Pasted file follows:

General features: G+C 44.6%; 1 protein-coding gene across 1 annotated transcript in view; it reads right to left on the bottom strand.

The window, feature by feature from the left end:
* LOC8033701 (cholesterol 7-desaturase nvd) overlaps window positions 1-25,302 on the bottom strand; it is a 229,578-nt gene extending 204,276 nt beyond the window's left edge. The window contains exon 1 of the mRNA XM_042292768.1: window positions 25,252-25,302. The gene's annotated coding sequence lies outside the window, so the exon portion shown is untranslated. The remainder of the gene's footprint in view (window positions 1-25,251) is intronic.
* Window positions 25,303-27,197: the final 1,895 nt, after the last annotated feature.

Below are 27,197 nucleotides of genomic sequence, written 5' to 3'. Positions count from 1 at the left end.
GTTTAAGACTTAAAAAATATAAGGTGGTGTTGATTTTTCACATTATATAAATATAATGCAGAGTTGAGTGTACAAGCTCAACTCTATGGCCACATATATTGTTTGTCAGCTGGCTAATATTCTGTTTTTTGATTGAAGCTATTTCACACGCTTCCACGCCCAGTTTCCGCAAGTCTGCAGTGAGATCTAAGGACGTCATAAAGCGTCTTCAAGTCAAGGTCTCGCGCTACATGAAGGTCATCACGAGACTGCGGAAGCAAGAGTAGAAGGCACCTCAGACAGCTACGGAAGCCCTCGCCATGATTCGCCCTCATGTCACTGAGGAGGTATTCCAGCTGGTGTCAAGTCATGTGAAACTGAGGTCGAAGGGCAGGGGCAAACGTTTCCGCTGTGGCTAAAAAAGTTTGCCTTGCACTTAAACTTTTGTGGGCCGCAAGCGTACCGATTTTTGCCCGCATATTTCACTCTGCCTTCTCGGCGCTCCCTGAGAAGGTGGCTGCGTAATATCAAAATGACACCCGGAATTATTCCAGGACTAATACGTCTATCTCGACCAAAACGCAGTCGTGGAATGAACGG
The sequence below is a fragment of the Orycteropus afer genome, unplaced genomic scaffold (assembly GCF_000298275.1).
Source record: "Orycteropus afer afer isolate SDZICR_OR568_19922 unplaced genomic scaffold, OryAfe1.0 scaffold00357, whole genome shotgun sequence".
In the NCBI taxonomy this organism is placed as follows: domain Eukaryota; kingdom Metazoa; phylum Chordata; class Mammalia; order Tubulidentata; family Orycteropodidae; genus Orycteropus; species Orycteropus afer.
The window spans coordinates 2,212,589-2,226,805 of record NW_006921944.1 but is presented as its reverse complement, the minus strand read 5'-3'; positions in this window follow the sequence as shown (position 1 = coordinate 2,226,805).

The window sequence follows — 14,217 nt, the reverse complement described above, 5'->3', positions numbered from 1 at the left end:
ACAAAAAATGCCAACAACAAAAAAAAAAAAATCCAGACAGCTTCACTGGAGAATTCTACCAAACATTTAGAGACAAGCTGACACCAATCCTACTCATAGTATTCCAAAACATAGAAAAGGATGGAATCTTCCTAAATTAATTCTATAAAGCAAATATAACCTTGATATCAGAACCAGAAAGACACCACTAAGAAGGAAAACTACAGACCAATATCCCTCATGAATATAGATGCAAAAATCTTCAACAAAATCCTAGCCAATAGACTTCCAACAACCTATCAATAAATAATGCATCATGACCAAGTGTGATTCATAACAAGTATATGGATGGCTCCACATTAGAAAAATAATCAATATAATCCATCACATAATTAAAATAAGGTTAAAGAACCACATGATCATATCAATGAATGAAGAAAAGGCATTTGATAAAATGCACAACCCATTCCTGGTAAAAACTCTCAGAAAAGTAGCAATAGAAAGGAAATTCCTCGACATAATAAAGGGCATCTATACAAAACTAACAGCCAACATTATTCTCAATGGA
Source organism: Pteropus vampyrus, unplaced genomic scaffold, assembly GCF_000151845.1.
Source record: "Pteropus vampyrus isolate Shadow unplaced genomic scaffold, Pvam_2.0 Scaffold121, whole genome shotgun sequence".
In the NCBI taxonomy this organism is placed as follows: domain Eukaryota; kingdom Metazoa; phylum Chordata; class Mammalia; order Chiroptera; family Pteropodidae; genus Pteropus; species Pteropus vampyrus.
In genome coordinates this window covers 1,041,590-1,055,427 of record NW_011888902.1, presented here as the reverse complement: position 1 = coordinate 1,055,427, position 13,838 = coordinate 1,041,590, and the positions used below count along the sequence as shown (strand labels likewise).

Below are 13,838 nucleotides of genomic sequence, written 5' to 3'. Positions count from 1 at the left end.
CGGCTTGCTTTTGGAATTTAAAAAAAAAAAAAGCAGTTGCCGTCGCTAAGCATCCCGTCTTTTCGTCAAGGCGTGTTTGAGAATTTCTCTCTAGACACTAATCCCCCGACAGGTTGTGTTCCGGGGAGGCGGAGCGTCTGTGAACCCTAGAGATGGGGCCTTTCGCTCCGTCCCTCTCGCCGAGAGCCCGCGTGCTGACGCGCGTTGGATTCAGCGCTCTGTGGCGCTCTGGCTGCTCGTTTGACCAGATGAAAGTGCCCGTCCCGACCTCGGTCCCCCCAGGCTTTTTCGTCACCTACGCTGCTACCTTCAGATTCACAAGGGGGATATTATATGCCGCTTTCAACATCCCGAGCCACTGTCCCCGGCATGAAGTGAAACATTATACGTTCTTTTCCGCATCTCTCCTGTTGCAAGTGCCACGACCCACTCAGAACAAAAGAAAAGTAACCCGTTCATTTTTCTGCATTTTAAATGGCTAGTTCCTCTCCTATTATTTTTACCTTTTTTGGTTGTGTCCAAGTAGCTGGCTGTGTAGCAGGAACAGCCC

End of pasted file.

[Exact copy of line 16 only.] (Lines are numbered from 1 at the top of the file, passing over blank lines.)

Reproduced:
In genome coordinates this window covers 1,041,590-1,055,427 of record NW_011888902.1, presented here as the reverse complement: position 1 = coordinate 1,055,427, position 13,838 = coordinate 1,041,590, and the positions used below count along the sequence as shown (strand labels likewise).